• film

Stories from Non-Putin Russia

Bliss / Civil Status

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Thursday 8/6
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dir. Vitaly Mansky, Russia, 1996, digital, Russian w/ English subtitles, 52 min.
In a deserted village in Central Russia, the only residents who remain are a few elderly women and an old man, yet, there is a baby on the way. Who is the father of the child? His identity is unknown and the townspeople believe that the baby may be a miracle. In the village named "Bliss," everyone waits for the miracle to happen, yet no one notices them happening all the time. Bliss is a very entertaining and witty film from an award winning filmmaker.

followed by

Civil Status

dir. Alina Rudnitskaya, Russia, 2005, digital, Russian w/ English subtitles, 29 min.

The "Marriage Palace," as it is referred to, is a place where important moments in a person's destiny tangle with the bureaucratic system. The most significant events in people's lives such as weddings, divorces, births and deaths are seen as routine in a registration office.


Next year will mark two and a half decades since the collapse of the Soviet Union and the start of a new identity for Russia. Leaving behind an era of oligarchs, the country emerged in the 21st century with its super-riches topping the charts of Forbes magazine while its political elite once again began flexing their muscles on the world stage. Remarkably the state of life for the people of Russian provinces is far away from the ambitions of the center.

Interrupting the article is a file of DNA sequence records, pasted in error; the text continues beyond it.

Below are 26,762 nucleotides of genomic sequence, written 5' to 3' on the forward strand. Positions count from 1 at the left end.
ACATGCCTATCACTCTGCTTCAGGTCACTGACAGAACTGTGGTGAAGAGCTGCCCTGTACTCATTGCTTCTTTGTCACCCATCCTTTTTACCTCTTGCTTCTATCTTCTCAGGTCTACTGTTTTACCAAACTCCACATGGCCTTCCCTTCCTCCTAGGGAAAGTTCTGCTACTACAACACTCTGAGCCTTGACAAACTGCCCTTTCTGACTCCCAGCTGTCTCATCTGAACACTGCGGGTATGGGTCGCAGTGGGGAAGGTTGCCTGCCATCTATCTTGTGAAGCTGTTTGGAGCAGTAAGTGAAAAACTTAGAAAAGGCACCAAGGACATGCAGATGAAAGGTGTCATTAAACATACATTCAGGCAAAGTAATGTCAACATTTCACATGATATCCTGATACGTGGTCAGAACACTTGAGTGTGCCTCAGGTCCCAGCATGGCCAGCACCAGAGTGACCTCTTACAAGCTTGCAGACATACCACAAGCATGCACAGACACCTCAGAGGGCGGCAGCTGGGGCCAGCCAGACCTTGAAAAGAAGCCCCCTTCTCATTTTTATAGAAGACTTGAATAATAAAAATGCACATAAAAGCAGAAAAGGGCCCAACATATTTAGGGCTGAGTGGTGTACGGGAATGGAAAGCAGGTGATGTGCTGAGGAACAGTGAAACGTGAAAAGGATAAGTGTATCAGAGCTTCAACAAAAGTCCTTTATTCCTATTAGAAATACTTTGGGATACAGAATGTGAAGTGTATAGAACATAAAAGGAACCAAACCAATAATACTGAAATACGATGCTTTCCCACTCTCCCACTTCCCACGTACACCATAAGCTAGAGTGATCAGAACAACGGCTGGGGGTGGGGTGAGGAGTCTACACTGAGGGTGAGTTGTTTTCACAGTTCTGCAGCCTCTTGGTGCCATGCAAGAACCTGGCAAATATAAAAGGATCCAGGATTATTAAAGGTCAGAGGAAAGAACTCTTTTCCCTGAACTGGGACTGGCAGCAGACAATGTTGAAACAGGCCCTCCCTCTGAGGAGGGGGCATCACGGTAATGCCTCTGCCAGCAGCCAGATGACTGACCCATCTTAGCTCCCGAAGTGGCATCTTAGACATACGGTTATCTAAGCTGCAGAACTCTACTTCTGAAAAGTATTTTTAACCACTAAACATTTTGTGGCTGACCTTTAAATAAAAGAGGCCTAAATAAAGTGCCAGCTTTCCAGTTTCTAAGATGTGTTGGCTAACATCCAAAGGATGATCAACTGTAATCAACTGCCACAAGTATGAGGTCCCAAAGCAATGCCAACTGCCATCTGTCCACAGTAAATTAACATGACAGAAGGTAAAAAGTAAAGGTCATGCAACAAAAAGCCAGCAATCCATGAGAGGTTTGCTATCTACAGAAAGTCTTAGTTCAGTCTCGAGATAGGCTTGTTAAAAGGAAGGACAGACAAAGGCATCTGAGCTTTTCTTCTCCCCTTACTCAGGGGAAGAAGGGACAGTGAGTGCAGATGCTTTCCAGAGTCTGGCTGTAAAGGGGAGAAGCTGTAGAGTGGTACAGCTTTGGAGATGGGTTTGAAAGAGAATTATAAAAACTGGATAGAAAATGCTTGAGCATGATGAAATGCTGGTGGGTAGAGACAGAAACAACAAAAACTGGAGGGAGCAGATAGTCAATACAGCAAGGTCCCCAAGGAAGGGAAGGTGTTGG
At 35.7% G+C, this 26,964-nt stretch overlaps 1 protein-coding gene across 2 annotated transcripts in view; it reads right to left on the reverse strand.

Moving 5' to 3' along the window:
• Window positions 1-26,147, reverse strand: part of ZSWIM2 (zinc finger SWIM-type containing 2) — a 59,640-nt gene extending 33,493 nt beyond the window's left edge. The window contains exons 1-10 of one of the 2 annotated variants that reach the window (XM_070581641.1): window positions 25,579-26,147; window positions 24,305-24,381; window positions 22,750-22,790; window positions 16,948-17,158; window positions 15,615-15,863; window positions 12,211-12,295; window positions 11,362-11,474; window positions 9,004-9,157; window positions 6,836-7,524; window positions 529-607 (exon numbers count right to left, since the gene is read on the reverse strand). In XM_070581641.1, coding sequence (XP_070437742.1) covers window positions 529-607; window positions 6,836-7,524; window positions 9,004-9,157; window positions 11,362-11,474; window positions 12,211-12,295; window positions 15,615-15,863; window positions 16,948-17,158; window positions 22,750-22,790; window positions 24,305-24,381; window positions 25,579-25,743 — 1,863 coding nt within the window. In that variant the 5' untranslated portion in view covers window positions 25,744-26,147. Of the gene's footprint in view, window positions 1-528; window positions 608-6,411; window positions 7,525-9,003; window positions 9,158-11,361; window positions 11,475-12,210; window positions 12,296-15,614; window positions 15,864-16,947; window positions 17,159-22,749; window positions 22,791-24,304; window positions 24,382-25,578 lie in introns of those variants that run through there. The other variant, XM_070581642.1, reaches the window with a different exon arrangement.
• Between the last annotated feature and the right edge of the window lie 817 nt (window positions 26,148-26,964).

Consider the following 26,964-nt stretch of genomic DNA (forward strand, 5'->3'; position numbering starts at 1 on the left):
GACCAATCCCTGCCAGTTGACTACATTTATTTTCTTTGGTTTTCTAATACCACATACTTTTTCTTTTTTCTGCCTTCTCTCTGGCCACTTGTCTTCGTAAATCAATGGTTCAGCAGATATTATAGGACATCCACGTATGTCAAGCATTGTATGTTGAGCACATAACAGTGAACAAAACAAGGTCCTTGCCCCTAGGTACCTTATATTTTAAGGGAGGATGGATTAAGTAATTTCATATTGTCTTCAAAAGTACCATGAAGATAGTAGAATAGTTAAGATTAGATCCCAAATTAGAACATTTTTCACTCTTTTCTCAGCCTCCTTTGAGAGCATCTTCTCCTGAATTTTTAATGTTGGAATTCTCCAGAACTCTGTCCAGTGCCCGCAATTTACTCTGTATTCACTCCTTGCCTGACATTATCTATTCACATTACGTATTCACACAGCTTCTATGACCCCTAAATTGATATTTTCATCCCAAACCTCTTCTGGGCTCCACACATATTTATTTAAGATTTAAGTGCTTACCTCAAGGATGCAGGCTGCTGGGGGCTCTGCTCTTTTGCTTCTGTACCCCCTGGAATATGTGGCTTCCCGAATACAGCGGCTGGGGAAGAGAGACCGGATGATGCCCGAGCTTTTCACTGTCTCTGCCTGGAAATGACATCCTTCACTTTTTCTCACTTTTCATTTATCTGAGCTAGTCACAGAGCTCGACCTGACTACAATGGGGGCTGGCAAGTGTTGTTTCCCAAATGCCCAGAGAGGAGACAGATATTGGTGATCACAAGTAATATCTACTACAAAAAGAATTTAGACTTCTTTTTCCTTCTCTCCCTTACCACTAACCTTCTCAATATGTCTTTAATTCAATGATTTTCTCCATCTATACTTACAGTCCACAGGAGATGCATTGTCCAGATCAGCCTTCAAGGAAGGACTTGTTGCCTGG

This eclectic collection of stunning documentaries, rather than dwelling on political and economic issues, reflects on the psychological impact of the change on Russian people. The idea of the province, the local "neighborhood," is the focus. Carefully selected films show that although political tendencies of Russian society have often determined social changes, the province only observes and often pays for them.
Many works are produced by regional, non-central studios by filmmakers from the same social strata as their provincial subjects, betraying both a physical and an emotional distance from the "movers and shakers" of urban society. Interestingly, the series demonstrates above all that today's Russian documentarian inherits a deep sense of the culture and traditions rooted in classical literature, rather than values derived from contemporary cinema and television.